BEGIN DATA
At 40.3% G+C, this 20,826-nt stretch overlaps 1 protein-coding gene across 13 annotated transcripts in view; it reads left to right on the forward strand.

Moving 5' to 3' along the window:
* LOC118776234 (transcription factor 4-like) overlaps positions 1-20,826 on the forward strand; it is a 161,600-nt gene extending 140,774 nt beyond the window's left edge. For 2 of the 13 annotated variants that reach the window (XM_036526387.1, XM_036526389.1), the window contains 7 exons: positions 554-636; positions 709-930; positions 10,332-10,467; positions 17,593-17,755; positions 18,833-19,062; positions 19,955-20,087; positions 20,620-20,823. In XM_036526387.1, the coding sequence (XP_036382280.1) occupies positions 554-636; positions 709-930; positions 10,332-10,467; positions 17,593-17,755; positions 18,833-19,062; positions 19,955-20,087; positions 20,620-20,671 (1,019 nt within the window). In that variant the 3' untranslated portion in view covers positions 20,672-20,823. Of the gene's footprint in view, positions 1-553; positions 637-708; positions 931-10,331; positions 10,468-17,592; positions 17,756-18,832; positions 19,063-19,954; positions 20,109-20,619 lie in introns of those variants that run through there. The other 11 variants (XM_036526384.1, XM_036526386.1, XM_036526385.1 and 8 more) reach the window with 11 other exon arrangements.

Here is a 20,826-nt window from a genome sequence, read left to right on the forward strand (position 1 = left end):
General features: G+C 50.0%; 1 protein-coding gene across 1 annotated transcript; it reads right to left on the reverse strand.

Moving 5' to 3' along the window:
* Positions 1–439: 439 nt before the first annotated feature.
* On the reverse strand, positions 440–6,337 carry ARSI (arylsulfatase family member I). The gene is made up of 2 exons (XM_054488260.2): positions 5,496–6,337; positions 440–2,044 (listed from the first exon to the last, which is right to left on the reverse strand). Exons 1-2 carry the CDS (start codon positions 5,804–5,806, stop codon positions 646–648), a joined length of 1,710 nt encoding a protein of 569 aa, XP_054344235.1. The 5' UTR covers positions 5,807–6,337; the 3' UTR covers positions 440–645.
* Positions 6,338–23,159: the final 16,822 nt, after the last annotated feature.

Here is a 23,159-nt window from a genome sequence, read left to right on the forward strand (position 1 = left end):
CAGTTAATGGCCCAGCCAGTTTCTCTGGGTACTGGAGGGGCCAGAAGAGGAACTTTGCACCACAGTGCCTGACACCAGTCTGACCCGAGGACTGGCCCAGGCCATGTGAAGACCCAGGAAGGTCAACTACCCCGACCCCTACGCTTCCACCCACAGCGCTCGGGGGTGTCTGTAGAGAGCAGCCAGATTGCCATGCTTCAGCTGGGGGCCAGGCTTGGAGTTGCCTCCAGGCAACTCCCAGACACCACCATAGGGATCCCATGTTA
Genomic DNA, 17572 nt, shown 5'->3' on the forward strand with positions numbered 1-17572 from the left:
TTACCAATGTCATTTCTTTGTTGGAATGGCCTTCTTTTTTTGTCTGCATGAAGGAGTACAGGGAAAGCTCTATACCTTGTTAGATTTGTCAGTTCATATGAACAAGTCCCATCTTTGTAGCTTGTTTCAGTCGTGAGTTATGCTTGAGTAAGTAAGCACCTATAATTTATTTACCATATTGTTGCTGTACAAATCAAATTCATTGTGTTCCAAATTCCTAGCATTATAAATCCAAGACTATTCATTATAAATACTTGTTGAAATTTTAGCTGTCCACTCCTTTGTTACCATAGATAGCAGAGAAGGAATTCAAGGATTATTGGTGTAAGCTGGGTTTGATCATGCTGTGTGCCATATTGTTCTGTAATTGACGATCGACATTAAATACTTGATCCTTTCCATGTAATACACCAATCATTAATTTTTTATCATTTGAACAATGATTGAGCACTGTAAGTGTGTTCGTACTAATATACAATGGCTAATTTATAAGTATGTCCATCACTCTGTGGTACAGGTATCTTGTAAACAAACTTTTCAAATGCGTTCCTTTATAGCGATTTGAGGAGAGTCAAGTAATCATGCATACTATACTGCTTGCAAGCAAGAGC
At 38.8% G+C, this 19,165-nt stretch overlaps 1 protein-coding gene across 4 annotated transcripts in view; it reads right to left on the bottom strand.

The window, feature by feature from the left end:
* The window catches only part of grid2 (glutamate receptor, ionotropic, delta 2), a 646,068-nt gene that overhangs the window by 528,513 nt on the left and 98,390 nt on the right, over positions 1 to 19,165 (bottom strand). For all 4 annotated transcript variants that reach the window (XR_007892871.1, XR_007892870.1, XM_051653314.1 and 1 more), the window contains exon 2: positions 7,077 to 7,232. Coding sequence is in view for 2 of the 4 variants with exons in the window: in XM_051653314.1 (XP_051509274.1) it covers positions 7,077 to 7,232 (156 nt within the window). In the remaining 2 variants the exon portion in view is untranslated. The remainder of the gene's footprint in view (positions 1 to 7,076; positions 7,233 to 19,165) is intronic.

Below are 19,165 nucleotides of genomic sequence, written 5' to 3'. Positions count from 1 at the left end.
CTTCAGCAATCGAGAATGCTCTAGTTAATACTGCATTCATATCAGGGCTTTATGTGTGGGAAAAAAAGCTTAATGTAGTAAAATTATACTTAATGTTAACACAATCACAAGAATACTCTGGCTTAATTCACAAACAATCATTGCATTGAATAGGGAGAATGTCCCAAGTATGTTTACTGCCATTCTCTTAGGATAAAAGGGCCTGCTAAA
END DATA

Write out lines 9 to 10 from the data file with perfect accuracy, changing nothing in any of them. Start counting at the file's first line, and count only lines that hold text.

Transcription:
* Positions 6,338–23,159: the final 16,822 nt, after the last annotated feature.

Here is a 23,159-nt window from a genome sequence, read left to right on the forward strand (position 1 = left end):